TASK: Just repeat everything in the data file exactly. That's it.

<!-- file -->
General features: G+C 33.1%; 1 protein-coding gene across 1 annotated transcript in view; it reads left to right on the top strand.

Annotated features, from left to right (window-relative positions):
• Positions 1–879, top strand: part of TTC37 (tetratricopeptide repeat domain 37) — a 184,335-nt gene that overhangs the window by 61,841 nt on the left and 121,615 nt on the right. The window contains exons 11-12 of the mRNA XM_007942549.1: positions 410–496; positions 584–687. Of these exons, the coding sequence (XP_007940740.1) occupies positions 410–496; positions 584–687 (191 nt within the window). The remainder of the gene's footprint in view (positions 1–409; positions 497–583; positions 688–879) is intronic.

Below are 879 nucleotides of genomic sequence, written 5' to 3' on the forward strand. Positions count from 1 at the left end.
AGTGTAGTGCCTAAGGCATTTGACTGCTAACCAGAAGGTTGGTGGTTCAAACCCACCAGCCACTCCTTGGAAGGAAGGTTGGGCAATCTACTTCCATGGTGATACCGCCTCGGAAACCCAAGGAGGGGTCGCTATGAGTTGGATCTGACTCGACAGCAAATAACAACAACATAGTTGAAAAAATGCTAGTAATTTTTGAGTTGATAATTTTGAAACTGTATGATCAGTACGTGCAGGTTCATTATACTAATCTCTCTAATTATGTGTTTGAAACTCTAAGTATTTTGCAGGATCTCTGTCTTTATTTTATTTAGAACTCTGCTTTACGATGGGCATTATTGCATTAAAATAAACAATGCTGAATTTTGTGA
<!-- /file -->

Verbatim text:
General features: G+C 33.1%; 1 protein-coding gene across 1 annotated transcript in view; it reads left to right on the top strand.

Annotated features, from left to right (window-relative positions):
• Positions 1–879, top strand: part of TTC37 (tetratricopeptide repeat domain 37) — a 184,335-nt gene that overhangs the window by 61,841 nt on the left and 121,615 nt on the right. The window contains exons 11-12 of the mRNA XM_007942549.1: positions 410–496; positions 584–687. Of these exons, the coding sequence (XP_007940740.1) occupies positions 410–496; positions 584–687 (191 nt within the window). The remainder of the gene's footprint in view (positions 1–409; positions 497–583; positions 688–879) is intronic.

Below are 879 nucleotides of genomic sequence, written 5' to 3' on the forward strand. Positions count from 1 at the left end.
AGTGTAGTGCCTAAGGCATTTGACTGCTAACCAGAAGGTTGGTGGTTCAAACCCACCAGCCACTCCTTGGAAGGAAGGTTGGGCAATCTACTTCCATGGTGATACCGCCTCGGAAACCCAAGGAGGGGTCGCTATGAGTTGGATCTGACTCGACAGCAAATAACAACAACATAGTTGAAAAAATGCTAGTAATTTTTGAGTTGATAATTTTGAAACTGTATGATCAGTACGTGCAGGTTCATTATACTAATCTCTCTAATTATGTGTTTGAAACTCTAAGTATTTTGCAGGATCTCTGTCTTTATTTTATTTAGAACTCTGCTTTACGATGGGCATTATTGCATTAAAATAAACAATGCTGAATTTTGTGA